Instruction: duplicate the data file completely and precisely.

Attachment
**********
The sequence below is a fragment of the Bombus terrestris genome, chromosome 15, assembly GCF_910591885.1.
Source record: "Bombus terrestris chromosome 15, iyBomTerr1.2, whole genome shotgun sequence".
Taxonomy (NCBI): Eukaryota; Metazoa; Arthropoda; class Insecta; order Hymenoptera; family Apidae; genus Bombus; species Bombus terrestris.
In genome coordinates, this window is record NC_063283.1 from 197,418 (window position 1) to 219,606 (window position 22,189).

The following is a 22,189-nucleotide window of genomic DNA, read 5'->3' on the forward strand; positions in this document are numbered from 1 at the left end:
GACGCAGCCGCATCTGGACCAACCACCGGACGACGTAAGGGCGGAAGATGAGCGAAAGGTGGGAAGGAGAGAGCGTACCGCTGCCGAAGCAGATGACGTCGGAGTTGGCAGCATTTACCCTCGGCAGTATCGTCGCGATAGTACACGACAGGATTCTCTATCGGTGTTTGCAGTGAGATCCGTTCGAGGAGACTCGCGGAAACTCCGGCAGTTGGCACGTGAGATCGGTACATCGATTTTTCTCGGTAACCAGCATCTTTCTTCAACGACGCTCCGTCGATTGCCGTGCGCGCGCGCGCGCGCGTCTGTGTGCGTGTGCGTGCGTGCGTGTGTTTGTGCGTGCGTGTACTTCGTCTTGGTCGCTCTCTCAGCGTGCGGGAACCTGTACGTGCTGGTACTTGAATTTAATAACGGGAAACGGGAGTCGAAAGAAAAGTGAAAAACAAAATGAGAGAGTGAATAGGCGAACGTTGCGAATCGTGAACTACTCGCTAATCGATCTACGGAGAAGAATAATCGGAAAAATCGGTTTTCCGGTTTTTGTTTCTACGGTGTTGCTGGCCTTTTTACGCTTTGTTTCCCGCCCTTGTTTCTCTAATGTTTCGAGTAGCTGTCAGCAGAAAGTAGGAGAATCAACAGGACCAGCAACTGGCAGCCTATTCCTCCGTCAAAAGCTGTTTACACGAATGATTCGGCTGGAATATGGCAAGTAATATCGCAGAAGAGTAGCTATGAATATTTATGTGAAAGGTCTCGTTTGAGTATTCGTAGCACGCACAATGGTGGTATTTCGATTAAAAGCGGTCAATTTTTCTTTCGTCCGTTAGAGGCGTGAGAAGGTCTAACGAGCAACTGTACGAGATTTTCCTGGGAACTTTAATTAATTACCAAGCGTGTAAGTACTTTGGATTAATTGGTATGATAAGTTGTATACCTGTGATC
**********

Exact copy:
The sequence below is a fragment of the Bombus terrestris genome, chromosome 15, assembly GCF_910591885.1.
Source record: "Bombus terrestris chromosome 15, iyBomTerr1.2, whole genome shotgun sequence".
Taxonomy (NCBI): Eukaryota; Metazoa; Arthropoda; class Insecta; order Hymenoptera; family Apidae; genus Bombus; species Bombus terrestris.
In genome coordinates, this window is record NC_063283.1 from 197,418 (window position 1) to 219,606 (window position 22,189).

The following is a 22,189-nucleotide window of genomic DNA, read 5'->3' on the forward strand; positions in this document are numbered from 1 at the left end:
GACGCAGCCGCATCTGGACCAACCACCGGACGACGTAAGGGCGGAAGATGAGCGAAAGGTGGGAAGGAGAGAGCGTACCGCTGCCGAAGCAGATGACGTCGGAGTTGGCAGCATTTACCCTCGGCAGTATCGTCGCGATAGTACACGACAGGATTCTCTATCGGTGTTTGCAGTGAGATCCGTTCGAGGAGACTCGCGGAAACTCCGGCAGTTGGCACGTGAGATCGGTACATCGATTTTTCTCGGTAACCAGCATCTTTCTTCAACGACGCTCCGTCGATTGCCGTGCGCGCGCGCGCGCGCGTCTGTGTGCGTGTGCGTGCGTGCGTGTGTTTGTGCGTGCGTGTACTTCGTCTTGGTCGCTCTCTCAGCGTGCGGGAACCTGTACGTGCTGGTACTTGAATTTAATAACGGGAAACGGGAGTCGAAAGAAAAGTGAAAAACAAAATGAGAGAGTGAATAGGCGAACGTTGCGAATCGTGAACTACTCGCTAATCGATCTACGGAGAAGAATAATCGGAAAAATCGGTTTTCCGGTTTTTGTTTCTACGGTGTTGCTGGCCTTTTTACGCTTTGTTTCCCGCCCTTGTTTCTCTAATGTTTCGAGTAGCTGTCAGCAGAAAGTAGGAGAATCAACAGGACCAGCAACTGGCAGCCTATTCCTCCGTCAAAAGCTGTTTACACGAATGATTCGGCTGGAATATGGCAAGTAATATCGCAGAAGAGTAGCTATGAATATTTATGTGAAAGGTCTCGTTTGAGTATTCGTAGCACGCACAATGGTGGTATTTCGATTAAAAGCGGTCAATTTTTCTTTCGTCCGTTAGAGGCGTGAGAAGGTCTAACGAGCAACTGTACGAGATTTTCCTGGGAACTTTAATTAATTACCAAGCGTGTAAGTACTTTGGATTAATTGGTATGATAAGTTGTATACCTGTGATC